The latest results from Residex’s repeat sales series shown house values moved 3.4% higher over the three months ending April 2017 while unit values were up 2.9%. The repeat sales method calculates the capital gain between sale pairs and as such inherently is unaffected by new property sales.
A summary of the latest Residex repeat sales series is below, together with median house and unit values across each of the capital cities.
Across the detached housing sector, every capital city recorded a rise in resale values over the three months ending April, except Perth where prices shifted half a percent lower. A similar trend was evident of the twelve months ending April, with Perth resale values falling a further 3.0%.
The unit sector has recorded a slightly weaker result over the past three months and year, with the national repeat sales index rising 8.0% over the past twelve months compared with a 10% rise in the resale value of houses.
Similar to other measures of housing market performance, the repeat sales series has shown an acceleration in the pace of capital gains over the second half of 2016 and into the first quarter of 2017. Results for April revealed a subtle weakening in the trend rate of growth, due to a softer reading over the month of April.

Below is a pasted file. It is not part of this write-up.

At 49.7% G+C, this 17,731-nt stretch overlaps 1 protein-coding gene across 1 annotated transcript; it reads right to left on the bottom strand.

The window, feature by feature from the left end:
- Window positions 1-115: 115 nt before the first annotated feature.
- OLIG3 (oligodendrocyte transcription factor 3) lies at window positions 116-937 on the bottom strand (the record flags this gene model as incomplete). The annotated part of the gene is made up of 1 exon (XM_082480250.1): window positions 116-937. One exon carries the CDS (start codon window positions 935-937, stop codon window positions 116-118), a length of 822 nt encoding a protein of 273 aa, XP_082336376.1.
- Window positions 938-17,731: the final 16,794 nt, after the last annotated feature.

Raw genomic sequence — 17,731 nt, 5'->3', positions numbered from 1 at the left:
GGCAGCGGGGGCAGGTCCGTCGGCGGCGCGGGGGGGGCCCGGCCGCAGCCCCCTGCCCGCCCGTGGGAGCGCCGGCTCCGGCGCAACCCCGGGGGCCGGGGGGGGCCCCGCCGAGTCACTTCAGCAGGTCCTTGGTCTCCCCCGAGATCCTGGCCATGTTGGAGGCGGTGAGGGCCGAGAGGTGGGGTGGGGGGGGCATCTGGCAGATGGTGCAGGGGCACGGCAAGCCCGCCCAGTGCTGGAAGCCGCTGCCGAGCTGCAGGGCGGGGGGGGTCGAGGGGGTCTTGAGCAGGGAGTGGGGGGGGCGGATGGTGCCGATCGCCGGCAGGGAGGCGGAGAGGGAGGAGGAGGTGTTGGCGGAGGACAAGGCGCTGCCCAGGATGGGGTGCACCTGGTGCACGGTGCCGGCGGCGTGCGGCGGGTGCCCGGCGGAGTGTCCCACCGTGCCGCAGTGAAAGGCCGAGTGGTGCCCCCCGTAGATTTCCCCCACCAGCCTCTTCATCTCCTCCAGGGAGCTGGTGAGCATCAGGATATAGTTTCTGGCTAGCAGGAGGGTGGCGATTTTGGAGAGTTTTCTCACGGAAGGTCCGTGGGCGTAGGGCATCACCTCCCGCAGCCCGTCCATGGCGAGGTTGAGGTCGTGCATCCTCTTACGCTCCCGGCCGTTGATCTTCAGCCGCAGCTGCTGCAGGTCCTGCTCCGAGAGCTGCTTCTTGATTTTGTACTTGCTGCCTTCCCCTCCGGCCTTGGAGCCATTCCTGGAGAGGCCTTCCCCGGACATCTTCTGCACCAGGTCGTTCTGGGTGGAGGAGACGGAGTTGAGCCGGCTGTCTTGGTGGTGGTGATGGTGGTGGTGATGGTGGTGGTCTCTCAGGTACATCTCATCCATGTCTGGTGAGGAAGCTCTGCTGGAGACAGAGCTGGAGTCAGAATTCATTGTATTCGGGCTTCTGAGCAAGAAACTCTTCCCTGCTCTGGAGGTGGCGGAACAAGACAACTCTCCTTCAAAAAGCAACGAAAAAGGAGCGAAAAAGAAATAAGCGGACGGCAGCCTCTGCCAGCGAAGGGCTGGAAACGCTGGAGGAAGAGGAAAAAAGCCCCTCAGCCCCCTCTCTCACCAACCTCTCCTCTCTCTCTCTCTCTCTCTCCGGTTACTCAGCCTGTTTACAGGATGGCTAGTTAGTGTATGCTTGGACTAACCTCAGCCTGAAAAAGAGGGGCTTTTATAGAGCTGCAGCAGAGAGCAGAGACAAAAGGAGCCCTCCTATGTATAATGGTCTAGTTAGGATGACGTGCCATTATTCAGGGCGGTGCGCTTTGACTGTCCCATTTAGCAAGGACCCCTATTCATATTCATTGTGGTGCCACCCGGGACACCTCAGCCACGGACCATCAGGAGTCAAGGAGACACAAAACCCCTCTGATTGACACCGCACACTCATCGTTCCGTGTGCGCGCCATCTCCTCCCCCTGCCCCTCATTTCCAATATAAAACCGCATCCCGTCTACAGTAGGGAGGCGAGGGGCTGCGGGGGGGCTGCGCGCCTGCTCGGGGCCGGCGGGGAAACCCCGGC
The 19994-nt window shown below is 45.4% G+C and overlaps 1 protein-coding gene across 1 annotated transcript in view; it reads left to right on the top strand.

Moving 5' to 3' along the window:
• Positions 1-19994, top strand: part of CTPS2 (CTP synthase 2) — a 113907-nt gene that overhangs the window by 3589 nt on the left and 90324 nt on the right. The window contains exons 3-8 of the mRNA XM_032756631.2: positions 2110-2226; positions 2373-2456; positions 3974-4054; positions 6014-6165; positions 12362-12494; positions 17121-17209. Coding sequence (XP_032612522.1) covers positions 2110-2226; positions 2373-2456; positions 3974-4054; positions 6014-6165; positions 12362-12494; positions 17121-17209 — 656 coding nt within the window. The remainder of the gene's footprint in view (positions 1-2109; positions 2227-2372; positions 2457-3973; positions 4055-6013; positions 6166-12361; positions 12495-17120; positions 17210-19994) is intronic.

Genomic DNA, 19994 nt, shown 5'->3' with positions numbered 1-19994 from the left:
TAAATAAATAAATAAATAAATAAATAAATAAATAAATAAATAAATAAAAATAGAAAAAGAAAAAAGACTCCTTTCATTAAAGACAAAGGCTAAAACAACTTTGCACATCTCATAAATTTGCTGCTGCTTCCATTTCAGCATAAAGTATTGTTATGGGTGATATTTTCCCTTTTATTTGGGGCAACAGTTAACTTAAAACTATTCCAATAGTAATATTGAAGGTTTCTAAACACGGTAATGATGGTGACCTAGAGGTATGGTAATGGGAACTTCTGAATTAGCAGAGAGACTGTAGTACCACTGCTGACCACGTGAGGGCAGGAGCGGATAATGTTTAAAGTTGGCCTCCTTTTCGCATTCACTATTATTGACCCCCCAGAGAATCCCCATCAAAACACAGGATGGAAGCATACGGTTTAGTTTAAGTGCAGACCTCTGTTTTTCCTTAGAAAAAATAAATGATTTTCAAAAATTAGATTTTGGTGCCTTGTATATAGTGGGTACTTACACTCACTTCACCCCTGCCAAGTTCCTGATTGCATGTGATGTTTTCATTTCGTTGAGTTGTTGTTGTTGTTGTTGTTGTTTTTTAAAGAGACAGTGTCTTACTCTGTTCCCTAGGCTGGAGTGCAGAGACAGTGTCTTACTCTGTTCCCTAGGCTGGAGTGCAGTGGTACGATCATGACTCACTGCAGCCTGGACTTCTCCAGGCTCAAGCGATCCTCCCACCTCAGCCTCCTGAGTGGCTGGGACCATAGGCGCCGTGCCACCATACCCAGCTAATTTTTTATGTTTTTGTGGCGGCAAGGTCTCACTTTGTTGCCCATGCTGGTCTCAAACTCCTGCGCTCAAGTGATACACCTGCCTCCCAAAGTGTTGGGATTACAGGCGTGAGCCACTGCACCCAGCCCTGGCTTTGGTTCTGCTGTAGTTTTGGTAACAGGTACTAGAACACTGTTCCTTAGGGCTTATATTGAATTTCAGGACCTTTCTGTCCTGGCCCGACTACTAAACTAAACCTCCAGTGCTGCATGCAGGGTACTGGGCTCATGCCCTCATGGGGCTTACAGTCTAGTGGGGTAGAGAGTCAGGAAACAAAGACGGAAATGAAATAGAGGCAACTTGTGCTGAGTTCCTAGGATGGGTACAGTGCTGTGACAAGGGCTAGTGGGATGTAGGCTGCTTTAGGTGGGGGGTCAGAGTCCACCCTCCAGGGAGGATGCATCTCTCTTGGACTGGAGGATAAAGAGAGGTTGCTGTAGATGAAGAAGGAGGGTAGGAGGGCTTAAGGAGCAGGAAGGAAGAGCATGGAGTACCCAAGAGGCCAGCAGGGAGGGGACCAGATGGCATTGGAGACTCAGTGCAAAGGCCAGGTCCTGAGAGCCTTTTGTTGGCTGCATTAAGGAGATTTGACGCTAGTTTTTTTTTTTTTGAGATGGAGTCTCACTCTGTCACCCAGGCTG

According to the repeat sales series, house values were virtually flat in Sydney over the month (-0.1%) with falls of 0.6% recorded in Perth and Darwin house values. The resale value of units was more resilient over the month, with most cities recording a subtle rise, however the longer trends clearly indicate unit markets have generally recorded a lower rate of capital gain than houses.
The graphs below track the annual capital gain for houses across each of the major capitals, comparing the results from Residex’s repeat sales series with CoreLogic’s hedonic regression and the Residex median value series. Generally the direction of the capital gain trend is similar across most cites.
My view is that conditions in Sydney and Melbourne will continue to moderate due to less demand from investors, affordability barriers, and an overall weakening in housing related sentiment as well as the disincentive of higher mortgage rates and stricter credit policies from Australian banks.
The next few months of data should give a clearer indication about whether the housing market is slowing or the current softening of growth rates will be short lived.